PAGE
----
Hyperglycemic Hyperosmolar Nonketotic Coma (HHNKC)

An Extremely Serious Complication of Type 2 Diabetes

Nurse giving blood sugar test to patient in home
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Hyperglycemic hyperosmolar nonketotic coma (HHNKC) is an extremely serious complication of type 2 diabetes, most often occurring in those who are non-insulin dependent. HHNKC can happen to people with either type 1 or type 2 diabetes that is not being controlled properly, but it occurs more often in people with type 2.

HHNKC is also known as diabetic hyperglycemic hyperosmolar coma (HHOC), hyperosmolar nonketotic coma (HONK), hyperosmolar hyperglycemic state (HHS) or hyperosmolar hyperglycemic nonketotic syndrome (HHNS).

In HHNKC, blood sugar levels rise, and your body tries to get rid of the excess sugar by passing it into your urine. You make lots of urine at first, and you have to go to the bathroom more often. Later you may not have to go to the bathroom as often, and your urine becomes very dark. Also, you may be very thirsty. Even if you are not thirsty, you need to drink liquids. If you don't drink enough liquids at this point, you can get dehydrated.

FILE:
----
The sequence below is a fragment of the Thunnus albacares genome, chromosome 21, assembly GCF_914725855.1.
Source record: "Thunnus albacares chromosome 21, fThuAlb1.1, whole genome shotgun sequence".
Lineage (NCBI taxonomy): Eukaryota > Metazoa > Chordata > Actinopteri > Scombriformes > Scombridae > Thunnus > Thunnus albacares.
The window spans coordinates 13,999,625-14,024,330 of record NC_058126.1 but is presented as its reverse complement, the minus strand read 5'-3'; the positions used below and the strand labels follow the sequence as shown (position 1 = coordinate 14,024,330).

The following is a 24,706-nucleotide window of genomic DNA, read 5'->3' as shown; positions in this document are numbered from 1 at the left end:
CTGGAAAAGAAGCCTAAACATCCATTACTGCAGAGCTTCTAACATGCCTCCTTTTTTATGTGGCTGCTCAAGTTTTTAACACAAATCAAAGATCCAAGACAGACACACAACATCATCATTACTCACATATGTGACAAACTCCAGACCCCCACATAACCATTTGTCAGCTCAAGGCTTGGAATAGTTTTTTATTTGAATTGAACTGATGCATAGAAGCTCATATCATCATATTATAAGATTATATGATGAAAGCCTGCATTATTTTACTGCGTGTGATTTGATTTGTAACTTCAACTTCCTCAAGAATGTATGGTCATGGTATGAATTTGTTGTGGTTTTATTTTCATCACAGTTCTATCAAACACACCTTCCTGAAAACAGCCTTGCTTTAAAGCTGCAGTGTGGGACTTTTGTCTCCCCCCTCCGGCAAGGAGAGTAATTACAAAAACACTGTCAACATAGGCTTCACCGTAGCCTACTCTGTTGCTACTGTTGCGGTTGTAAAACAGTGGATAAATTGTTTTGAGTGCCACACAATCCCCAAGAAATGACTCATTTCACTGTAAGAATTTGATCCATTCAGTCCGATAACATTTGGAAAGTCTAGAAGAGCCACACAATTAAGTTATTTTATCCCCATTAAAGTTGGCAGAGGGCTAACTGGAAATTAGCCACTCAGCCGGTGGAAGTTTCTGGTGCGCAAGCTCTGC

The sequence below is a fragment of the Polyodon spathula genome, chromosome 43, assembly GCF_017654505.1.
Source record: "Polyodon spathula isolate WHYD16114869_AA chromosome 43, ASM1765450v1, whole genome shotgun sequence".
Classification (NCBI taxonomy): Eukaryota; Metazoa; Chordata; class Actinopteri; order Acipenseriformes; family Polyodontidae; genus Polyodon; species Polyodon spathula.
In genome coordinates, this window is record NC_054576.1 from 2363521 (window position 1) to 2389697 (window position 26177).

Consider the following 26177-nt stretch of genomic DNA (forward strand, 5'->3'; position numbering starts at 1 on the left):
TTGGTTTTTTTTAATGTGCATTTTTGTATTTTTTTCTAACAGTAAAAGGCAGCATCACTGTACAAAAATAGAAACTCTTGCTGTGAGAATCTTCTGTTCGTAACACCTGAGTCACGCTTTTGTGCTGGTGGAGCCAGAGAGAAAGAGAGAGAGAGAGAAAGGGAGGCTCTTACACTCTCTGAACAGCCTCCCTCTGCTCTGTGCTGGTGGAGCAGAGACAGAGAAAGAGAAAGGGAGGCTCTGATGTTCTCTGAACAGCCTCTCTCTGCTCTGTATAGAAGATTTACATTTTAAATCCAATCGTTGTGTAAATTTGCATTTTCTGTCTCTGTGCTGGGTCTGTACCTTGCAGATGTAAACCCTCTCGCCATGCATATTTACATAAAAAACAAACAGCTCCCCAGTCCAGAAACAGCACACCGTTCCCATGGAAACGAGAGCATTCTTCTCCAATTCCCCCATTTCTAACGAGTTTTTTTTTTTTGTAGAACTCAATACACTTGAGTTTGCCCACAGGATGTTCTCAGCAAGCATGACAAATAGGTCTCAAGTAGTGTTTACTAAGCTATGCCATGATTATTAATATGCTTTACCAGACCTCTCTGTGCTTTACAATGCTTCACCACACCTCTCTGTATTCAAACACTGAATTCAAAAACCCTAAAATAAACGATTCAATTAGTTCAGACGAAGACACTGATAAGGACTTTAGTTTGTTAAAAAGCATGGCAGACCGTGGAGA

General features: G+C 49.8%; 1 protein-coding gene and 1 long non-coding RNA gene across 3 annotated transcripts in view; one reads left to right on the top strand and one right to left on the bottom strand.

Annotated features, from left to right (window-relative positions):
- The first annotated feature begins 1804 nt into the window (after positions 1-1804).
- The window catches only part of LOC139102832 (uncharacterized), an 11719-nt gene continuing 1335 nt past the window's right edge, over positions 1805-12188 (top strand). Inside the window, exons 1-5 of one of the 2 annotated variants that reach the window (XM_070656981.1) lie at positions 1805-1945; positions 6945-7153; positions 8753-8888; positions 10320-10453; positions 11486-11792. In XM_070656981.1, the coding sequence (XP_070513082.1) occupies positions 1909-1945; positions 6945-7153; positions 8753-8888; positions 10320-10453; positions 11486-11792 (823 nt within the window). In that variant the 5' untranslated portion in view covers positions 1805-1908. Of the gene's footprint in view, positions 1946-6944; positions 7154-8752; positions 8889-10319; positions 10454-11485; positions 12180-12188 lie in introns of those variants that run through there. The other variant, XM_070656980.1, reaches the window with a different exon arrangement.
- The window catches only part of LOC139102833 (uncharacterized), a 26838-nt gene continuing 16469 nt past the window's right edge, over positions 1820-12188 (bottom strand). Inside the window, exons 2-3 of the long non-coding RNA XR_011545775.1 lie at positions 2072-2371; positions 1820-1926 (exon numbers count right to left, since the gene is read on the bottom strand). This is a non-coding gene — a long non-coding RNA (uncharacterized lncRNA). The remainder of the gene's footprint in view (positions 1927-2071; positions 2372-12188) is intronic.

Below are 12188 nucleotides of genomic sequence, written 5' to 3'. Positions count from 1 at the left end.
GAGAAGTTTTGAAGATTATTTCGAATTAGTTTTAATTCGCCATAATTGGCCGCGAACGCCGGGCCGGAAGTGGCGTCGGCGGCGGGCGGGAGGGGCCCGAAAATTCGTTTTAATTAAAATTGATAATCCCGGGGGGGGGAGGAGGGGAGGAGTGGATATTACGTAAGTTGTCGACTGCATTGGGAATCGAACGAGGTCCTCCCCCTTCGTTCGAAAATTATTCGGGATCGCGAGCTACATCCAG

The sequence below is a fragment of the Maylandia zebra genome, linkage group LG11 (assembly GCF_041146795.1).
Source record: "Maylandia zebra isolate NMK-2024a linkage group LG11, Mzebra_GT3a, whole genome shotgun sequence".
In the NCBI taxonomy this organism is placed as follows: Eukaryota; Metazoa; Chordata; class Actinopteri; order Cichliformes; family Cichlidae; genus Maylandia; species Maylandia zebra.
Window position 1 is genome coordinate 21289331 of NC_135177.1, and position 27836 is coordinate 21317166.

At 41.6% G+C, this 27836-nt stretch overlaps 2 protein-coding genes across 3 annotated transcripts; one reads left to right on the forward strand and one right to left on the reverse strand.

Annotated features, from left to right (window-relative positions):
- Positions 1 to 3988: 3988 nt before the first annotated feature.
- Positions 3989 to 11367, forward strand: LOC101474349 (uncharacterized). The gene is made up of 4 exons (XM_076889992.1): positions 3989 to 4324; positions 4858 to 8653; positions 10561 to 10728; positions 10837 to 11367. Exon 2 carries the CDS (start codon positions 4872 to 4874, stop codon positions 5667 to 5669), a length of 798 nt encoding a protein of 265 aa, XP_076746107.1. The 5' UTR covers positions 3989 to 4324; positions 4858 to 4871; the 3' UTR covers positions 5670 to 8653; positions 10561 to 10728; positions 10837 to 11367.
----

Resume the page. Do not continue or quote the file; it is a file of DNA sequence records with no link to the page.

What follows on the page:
If HHNKC continues, the severe dehydration will lead to seizures, coma and eventually death. HHNKC may take days or even weeks to develop.


HHNKC is caused by severely elevated blood glucose levels, usually over 600 mg/dl.


  • Blood sugar level over 600 mg/dl
  • Dry, parched mouth
  • Extreme thirst (although this may gradually disappear)
  • Warm, dry skin that does not sweat
  • High fever (over 101 degrees Fahrenheit, for example)
  • Sleepiness or confusion
  • Loss of vision
  • Hallucinations (seeing or hearing things that are not there)
  • Weakness on one side of the body

HHNKC frequently happens in the elderly and is usually precipitated by another illness, such as infection or flu, or sometimes a chronic condition such as congestive heart failure or renal failure. HHNKC is an emergency that requires immediate medical care.

HHNKC can lead to:

  • Seizures
  • Heart attack
  • Stroke
  • Coma

If you have any of the above symptoms, call someone on your healthcare team.

How to Avoid HHNKC

HHNKC only occurs when diabetes is uncontrolled. The best way to avoid HHNKC is to check your blood sugar regularly. Many people check their blood sugar several times a day, such as before or after meals. Talk with your health care team about when to check and what the numbers mean. You should also talk with your healthcare team about your target blood sugar range and when to call if your blood sugars are too high, or too low and not in your target range. When you are sick, you will check your blood sugar more often, and drink a glass of liquid (alcohol-free and caffeine-free) every hour. Work with your team to develop your own sick day plan.

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